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Julian Pressley: From The Duke To Ornette In His Own Way

Read "Julian Pressley: From The Duke To Ornette In His Own Way" reviewed by Victor L. Schermer

Julian Pressley isn't exactly a household name, but it's a name every jazz aficionado should know. When he plays his alto saxophone, ears perk up because he's playing what they came to hear: music that embodies the legacy. Passionate, quick-witted, and full of new ideas, Pressley stands out in the crowd, a genuine original. Yet you ...


Leni Stern: Finally The Fame Has Come

Read "Leni Stern: Finally The Fame Has Come" reviewed by Jim Worsley

Leni Stern has long been a triumphant voice of inspiration. The truth and steadfast beauty of her lyrics and music has touched many hearts around the world.

Recognition is a slippery slope, especially when one is not seeking or prioritizing it. Stern has stayed true to her roots and focused her impressive compositions, vocals, ...


ECV: Sticks and Stones

Read "Sticks and Stones" reviewed by John Kelman

While a somewhat common secondary instrument for primarily electric guitarists including Vic Juris, Pat Metheny and Adam Rogers, there are but a handful of jazz six-stringers alive today who make the nylon-string acoustic guitar their main axe. Despite being known to pick up a warm-toned hollow body electric guitar when the need arises, jny: Ottawa, Canada-based ...


Jessica Lurie: In It For The Long Haul

Read "Jessica Lurie: In It For The Long Haul" reviewed by Paul Rauch

Jazz music, in all its forms, spread throughout world culture, is deeply embedded in the American experience. It is a culture based phenomena uniquely reflecting that experience in such a personal and expressive way as to embrace the myriad of crosscurrents that express new interpretations of the form.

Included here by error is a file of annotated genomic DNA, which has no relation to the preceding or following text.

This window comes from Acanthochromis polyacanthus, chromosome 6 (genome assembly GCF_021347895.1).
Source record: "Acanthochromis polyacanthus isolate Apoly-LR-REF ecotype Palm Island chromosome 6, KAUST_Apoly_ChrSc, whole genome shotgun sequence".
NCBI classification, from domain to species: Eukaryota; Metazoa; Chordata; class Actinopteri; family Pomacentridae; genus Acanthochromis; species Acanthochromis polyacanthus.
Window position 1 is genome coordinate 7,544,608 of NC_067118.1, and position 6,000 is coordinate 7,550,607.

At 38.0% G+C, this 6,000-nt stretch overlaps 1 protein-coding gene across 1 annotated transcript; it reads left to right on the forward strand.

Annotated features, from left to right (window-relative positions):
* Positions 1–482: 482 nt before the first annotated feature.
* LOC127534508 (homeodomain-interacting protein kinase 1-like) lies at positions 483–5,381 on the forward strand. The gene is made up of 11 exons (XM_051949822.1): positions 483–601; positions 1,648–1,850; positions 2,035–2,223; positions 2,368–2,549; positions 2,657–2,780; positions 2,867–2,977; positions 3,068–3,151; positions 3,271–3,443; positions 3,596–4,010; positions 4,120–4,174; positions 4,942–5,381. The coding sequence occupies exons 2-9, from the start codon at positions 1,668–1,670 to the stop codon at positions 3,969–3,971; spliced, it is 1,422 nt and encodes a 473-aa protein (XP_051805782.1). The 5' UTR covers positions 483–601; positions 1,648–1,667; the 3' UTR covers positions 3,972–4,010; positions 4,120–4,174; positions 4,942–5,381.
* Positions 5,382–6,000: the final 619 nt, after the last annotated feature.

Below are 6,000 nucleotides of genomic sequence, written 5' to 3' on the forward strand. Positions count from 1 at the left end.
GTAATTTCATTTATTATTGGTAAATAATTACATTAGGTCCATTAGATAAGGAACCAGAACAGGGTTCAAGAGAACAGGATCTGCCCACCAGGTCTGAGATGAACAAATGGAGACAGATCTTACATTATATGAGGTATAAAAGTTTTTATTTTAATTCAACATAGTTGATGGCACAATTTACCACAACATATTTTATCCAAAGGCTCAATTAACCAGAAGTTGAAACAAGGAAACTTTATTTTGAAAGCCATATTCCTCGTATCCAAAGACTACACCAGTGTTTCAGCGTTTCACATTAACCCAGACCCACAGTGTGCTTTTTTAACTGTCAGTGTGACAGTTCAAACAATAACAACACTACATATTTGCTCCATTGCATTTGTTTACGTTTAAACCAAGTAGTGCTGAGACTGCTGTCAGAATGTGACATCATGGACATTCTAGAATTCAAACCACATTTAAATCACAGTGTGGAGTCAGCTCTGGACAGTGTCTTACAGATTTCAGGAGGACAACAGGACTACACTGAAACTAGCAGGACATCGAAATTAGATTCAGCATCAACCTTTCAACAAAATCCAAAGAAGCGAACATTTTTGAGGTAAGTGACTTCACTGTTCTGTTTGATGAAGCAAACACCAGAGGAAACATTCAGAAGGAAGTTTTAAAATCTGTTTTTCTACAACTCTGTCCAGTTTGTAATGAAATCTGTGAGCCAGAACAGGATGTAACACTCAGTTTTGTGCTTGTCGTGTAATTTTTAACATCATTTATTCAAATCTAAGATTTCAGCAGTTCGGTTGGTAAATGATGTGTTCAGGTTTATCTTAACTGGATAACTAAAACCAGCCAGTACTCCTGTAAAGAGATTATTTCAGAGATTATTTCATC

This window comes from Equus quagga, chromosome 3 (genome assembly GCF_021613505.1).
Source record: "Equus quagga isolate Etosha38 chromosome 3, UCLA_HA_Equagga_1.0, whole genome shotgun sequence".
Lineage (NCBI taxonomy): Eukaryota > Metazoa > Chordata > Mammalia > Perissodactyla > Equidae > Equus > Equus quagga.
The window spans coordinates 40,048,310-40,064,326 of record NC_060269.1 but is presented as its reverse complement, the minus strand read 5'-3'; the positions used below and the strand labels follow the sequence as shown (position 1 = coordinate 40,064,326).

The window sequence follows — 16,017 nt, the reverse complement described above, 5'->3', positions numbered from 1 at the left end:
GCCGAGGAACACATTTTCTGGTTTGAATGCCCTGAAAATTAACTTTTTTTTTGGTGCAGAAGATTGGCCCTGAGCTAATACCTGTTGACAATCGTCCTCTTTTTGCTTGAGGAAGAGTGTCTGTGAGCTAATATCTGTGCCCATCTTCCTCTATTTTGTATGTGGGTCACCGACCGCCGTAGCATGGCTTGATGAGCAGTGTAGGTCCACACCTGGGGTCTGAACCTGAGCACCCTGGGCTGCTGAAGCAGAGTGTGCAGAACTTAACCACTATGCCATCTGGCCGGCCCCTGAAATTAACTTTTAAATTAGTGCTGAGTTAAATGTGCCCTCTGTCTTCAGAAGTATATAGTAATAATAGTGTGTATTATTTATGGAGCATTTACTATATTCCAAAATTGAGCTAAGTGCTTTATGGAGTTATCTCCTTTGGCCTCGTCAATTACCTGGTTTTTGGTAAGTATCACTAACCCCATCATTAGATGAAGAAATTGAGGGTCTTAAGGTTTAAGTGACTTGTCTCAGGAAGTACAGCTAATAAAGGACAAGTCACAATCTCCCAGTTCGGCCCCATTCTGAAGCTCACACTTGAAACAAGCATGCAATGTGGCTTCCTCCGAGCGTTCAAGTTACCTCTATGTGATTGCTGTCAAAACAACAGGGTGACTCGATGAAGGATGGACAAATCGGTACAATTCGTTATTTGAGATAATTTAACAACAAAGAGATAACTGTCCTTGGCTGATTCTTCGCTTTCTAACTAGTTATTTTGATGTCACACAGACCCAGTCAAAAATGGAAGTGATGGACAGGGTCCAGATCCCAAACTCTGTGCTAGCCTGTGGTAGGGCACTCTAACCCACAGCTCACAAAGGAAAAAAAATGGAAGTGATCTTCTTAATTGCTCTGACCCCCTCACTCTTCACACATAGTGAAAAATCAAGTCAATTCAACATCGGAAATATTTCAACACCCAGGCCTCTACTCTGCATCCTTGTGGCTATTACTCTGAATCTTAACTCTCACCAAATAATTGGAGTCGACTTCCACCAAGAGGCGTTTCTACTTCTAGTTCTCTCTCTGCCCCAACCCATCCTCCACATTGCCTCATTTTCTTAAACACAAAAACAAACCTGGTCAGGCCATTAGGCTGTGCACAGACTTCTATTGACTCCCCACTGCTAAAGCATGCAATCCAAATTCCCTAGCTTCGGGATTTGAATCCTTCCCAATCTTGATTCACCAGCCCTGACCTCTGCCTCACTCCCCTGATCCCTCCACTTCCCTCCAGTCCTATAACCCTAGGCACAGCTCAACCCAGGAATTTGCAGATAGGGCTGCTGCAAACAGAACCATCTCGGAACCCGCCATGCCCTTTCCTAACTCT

It is deep as the physicality ...


Culture Clubs: A History of the U.S. Jazz Clubs, Part III: Kansas City, Philadelphia, Los Angeles & Beyond

Read "Culture Clubs: A History of the U.S. Jazz Clubs, Part III: Kansas City, Philadelphia, Los Angeles & Beyond" reviewed by Karl Ackermann

Beyond the Hubs

While jny: New Orleans, jny: Chicago, jny: Kansas City and jny: New York City were the incubators of modern jazz, they were by no means the only locations with an appetite for live music. Jazz artists whose point of origin could not sustain multiple venues ventured to locations near and far ...


Video: Cannonball in 1958

Video: Cannonball in 1958

On May 7, 1958, alto saxophonist Cannonball Adderley appeared on an NBC-TV broadcast called The Subject Is Bop. He was part of the Billy Taylor All-Stars. The show was hosted by Gilbert Seldes, a music writer and critic who each week showcased a different jazz style illustrated by different guests. In the case of Adderley, he's ...


Alex Han: Embracing The Spirit

Read "Alex Han: Embracing The Spirit" reviewed by Liz Goodwin

With a bold, invigorating, and adventurous sound, alto/soprano saxophonist and composer Alex Han is a sonic force on his debut CD, Spirit.

The project was produced by none other than the 2009 Berklee College of Music graduate's longtime employer and friend, the incomparable Grammy-Award winning electric bassist/bass clarinetist/producer/composer Marcus Miller for Miller's own label, ...


Lauren Kinhan: A Sleepin' Bee

Read "A Sleepin' Bee" reviewed by Dan Bilawsky

Leaning on touchstones as a creative resource can be tricky business. If an artist puts too much stock in the original, they end up with a second-rate likeness of the archetype. But if they move too far away from the model, the tether breaks and the connection is completely lost in the wind. It takes a ...


Culture Clubs: A History of the U.S. Jazz Clubs, Part I: New Orleans and Chicago

Read "Culture Clubs: A History of the U.S. Jazz Clubs, Part I: New Orleans and Chicago" reviewed by Karl Ackermann

Marching bands, ragtime music, and the blues, were all well-entrenched and spreading up the Mississippi River Valley from New Orleans at the beginning of the twentieth century. Dixieland was the popular music staple and with the all-white Original Dixieland Jass Band recording the first jazz side, “Livery Stable Blues," in 1917, an original musical language was ...


John McLaughlin's American Farewell Tour with Jimmy Herring

Read "John McLaughlin's American Farewell Tour with Jimmy Herring" reviewed by Alan Bryson

Nearly five decades have passed since John McLaughlin set foot in America as a relatively unknown musician to join the fusion band Lifetime, with the great drummer Tony Williams and equally great organist Larry Young. Two days later he was in the studio with Miles Davis recording In a Silent Way. The breadth and scope of ...